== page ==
Alan Quinlan: Anthony Foley must win Pro12 to salvage difficult season
Munster coach’s status has kept the wolves from the door but Ulster clash will be crucial
Munster head coach Anthony Foley has done a good job with the players he has to work with but next season will bring a lot more pressure. Photograph: Ken Sutton/Inpho
I see John B Keane’s The Field opened in the Gaiety last night. God made the world, but we made the field.
Certainly as grouchy as the Bull McCabe, although John Hayes is more deserving of the nickname, Anthony Foley remains a cult hero down Munster way.
In a nutshell, that’s the difference between Foley’s plight and that of Matt O’Connor at Leinster this season. It won’t keep the wolves from the door forever but the native coach tends to be given more leeway to rebuild his squad.
In another way I think we are harder on home-grown coaches in Ireland, turning on them quicker, perhaps because we think we know them. People see them down the shops or wherever. There’s a familiarity that can breed contempt.
The same goes for Foley’s lieutenants Mick O’Driscoll and Jerry Flannery – long and distinguished servants in Munster red. Ian Costello is known from his work with UL Bohemians. So too Brian Walsh with Cork Constitution. All men who have dug the rocks out of Munster rugby and are making a living of it now.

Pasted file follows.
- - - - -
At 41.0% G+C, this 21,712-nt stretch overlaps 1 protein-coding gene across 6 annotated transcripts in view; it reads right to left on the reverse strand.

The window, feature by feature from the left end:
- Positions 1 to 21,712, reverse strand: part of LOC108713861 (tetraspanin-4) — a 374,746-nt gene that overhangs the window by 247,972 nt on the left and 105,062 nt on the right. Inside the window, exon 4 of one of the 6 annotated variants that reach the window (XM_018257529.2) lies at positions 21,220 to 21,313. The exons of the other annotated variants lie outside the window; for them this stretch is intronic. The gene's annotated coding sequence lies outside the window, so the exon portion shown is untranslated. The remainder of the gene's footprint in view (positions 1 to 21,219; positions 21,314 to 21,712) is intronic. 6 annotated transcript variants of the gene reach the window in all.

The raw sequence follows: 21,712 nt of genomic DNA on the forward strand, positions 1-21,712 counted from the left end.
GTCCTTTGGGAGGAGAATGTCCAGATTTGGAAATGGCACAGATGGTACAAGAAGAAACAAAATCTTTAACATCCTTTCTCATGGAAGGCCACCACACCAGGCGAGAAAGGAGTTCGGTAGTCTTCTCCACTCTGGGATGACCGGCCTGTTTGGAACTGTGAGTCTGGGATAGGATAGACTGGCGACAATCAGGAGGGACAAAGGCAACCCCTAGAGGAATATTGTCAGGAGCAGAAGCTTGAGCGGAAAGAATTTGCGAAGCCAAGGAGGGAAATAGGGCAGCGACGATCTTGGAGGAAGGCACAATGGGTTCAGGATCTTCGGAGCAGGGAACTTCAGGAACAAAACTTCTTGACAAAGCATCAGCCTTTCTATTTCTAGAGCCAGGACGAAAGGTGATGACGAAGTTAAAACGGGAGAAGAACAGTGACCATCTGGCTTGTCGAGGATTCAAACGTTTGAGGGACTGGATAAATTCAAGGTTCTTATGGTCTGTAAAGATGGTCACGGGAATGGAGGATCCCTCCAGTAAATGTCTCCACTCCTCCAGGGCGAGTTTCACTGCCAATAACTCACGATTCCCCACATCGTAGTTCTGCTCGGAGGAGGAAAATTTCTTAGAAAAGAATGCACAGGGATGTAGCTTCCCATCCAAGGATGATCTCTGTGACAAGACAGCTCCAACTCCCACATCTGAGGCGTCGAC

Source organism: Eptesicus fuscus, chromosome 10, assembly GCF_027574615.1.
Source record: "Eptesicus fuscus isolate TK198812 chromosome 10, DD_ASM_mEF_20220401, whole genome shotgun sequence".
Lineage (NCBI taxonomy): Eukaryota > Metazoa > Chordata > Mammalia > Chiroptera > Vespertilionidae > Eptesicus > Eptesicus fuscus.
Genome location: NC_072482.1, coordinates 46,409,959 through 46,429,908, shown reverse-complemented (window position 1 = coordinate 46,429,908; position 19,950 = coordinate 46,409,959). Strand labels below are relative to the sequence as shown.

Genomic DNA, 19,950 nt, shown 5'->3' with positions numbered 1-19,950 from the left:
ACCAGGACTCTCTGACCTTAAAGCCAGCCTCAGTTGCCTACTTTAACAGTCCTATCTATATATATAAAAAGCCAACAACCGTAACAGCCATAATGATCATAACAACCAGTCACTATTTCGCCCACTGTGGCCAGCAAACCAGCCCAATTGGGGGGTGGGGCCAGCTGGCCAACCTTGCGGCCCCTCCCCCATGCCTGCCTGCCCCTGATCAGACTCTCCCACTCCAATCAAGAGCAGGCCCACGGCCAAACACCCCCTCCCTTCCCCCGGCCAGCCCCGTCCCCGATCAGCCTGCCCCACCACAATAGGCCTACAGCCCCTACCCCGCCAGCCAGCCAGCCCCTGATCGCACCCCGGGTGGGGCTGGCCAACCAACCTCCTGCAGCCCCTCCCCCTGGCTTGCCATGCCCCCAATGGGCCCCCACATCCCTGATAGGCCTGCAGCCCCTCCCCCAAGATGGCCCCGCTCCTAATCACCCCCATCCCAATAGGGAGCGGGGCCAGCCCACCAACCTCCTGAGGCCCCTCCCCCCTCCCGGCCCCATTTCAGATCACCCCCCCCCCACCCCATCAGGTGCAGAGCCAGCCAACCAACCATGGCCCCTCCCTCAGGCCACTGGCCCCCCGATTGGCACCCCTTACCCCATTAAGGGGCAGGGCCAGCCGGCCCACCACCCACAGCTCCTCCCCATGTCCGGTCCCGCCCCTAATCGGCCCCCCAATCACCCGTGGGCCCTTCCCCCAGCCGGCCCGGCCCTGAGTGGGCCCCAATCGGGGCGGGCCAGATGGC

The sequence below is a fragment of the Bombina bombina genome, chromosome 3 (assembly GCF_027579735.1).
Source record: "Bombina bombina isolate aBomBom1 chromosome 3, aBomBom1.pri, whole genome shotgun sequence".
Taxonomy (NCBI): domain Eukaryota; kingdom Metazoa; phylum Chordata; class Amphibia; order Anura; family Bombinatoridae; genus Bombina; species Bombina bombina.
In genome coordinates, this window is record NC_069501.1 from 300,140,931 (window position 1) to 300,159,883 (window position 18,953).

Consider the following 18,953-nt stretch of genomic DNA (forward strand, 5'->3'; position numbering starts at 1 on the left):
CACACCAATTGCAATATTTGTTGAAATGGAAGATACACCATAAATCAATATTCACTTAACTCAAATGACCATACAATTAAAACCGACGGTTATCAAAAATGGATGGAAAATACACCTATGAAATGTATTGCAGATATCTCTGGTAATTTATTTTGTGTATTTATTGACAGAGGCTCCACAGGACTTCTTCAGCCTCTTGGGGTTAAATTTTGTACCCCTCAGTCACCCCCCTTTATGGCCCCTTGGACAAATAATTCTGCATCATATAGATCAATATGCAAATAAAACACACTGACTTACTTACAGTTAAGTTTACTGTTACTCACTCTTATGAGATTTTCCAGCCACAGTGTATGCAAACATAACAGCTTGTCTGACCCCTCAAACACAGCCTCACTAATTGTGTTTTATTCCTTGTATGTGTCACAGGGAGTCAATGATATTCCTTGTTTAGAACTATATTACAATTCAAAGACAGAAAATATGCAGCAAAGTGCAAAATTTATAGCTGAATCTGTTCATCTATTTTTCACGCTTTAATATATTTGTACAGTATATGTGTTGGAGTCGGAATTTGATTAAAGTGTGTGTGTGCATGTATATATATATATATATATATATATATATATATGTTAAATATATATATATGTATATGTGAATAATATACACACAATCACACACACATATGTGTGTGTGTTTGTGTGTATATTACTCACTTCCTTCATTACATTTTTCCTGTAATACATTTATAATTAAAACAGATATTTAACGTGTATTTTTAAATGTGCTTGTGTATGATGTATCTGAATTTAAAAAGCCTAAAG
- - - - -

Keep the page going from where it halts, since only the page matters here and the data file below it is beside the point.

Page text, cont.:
Can Munster’s fully indigenous coaching ticket work? Of course it can but on this island we must still make use of foreign experts be they on and off the field. No need to shun the yank.
That Les Kiss will head up Ulster’s coaching structure made up of former players from November tells us they still need a foreign expert, albeit an acclimatised one, in Belfast. Kiss seems a logical replacement for David Humphreys.
We look to New Zealand enough for players and tactical gurus so it’s no harm to see how they funnel coaches through their system. It starts, like here, with their schools. Joe Schmidt and Graham Henry were teachers once upon a time. Next comes coaching the club and on to the national provincial system and then, when faced by the Super Rugby bottle neck, they are encouraged by the NZRU to further their education in Europe.
All Black head coach Steve Hansen has followed a similar pathway. Know thy enemy being the obvious thinking.
We are doing something similar, just not via some great central master plan. It is encouraging to see former players such as Tom Tierney coaching Cork Con and the Ireland women while Denis Leamy is doubling up with Rockwell College and Clonmel RFC but the route into professionalism requires a move overseas.
Going straight from playing or coaching in the AIL to head coach of a province is too great a leap. Experience must be sought elsewhere; basic stuff such as learning how to communicate with professional players or coping with the inevitability of failure.
Bernard Jackman and Mike Prendergast are leading the way at Grenoble with Ronan O’Gara quietly polishing his coaching IQ at Racing Métro. Mark McCall and Conor O’Shea are different in that they are established in English rugby but all these men must, eventually, come into consideration for provincial coaching positions in Ireland.
Going abroad certainly provides more scope for an actual career. The head coaching position with your native province always has the potential to be a poisoned chalice. If it doesn’t work out it’s hard to see the next job as anything but a demotion. McCall is an exception to that rule having recovered from a disappointing Ulster tenure by quickly rising to director of rugby at Saracens.